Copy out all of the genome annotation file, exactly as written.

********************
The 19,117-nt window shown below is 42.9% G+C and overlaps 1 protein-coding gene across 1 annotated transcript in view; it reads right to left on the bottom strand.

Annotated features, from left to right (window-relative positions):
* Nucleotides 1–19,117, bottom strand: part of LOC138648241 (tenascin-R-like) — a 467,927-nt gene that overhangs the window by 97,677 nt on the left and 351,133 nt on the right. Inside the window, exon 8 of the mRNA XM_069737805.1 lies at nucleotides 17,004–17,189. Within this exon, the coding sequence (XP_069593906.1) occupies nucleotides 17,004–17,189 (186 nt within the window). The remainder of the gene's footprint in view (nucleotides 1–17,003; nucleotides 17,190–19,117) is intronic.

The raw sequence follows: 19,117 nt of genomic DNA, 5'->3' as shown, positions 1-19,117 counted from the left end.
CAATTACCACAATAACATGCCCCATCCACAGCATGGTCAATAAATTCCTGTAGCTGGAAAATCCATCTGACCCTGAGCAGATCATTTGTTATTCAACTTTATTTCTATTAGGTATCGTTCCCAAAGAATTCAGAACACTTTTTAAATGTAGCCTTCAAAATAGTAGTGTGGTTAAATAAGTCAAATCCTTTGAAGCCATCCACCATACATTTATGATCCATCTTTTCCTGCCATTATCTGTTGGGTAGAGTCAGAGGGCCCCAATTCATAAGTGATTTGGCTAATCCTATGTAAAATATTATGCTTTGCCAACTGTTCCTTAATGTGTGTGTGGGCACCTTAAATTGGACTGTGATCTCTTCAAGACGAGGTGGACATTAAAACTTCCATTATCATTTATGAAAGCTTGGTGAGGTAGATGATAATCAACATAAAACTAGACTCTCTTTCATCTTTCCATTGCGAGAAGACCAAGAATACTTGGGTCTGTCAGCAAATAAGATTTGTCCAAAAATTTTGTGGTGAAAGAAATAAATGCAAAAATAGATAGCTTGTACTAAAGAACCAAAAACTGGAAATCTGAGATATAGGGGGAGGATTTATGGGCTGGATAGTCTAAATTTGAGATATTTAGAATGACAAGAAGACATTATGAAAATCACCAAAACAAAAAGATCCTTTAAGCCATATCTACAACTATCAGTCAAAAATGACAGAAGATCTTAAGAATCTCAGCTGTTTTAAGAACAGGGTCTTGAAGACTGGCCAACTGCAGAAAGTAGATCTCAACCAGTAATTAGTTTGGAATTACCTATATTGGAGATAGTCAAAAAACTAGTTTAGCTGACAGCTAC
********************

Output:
The 19,117-nt window shown below is 42.9% G+C and overlaps 1 protein-coding gene across 1 annotated transcript in view; it reads right to left on the bottom strand.

Annotated features, from left to right (window-relative positions):
* Nucleotides 1–19,117, bottom strand: part of LOC138648241 (tenascin-R-like) — a 467,927-nt gene that overhangs the window by 97,677 nt on the left and 351,133 nt on the right. Inside the window, exon 8 of the mRNA XM_069737805.1 lies at nucleotides 17,004–17,189. Within this exon, the coding sequence (XP_069593906.1) occupies nucleotides 17,004–17,189 (186 nt within the window). The remainder of the gene's footprint in view (nucleotides 1–17,003; nucleotides 17,190–19,117) is intronic.

The raw sequence follows: 19,117 nt of genomic DNA, 5'->3' as shown, positions 1-19,117 counted from the left end.
CAATTACCACAATAACATGCCCCATCCACAGCATGGTCAATAAATTCCTGTAGCTGGAAAATCCATCTGACCCTGAGCAGATCATTTGTTATTCAACTTTATTTCTATTAGGTATCGTTCCCAAAGAATTCAGAACACTTTTTAAATGTAGCCTTCAAAATAGTAGTGTGGTTAAATAAGTCAAATCCTTTGAAGCCATCCACCATACATTTATGATCCATCTTTTCCTGCCATTATCTGTTGGGTAGAGTCAGAGGGCCCCAATTCATAAGTGATTTGGCTAATCCTATGTAAAATATTATGCTTTGCCAACTGTTCCTTAATGTGTGTGTGGGCACCTTAAATTGGACTGTGATCTCTTCAAGACGAGGTGGACATTAAAACTTCCATTATCATTTATGAAAGCTTGGTGAGGTAGATGATAATCAACATAAAACTAGACTCTCTTTCATCTTTCCATTGCGAGAAGACCAAGAATACTTGGGTCTGTCAGCAAATAAGATTTGTCCAAAAATTTTGTGGTGAAAGAAATAAATGCAAAAATAGATAGCTTGTACTAAAGAACCAAAAACTGGAAATCTGAGATATAGGGGGAGGATTTATGGGCTGGATAGTCTAAATTTGAGATATTTAGAATGACAAGAAGACATTATGAAAATCACCAAAACAAAAAGATCCTTTAAGCCATATCTACAACTATCAGTCAAAAATGACAGAAGATCTTAAGAATCTCAGCTGTTTTAAGAACAGGGTCTTGAAGACTGGCCAACTGCAGAAAGTAGATCTCAACCAGTAATTAGTTTGGAATTACCTATATTGGAGATAGTCAAAAAACTAGTTTAGCTGACAGCTAC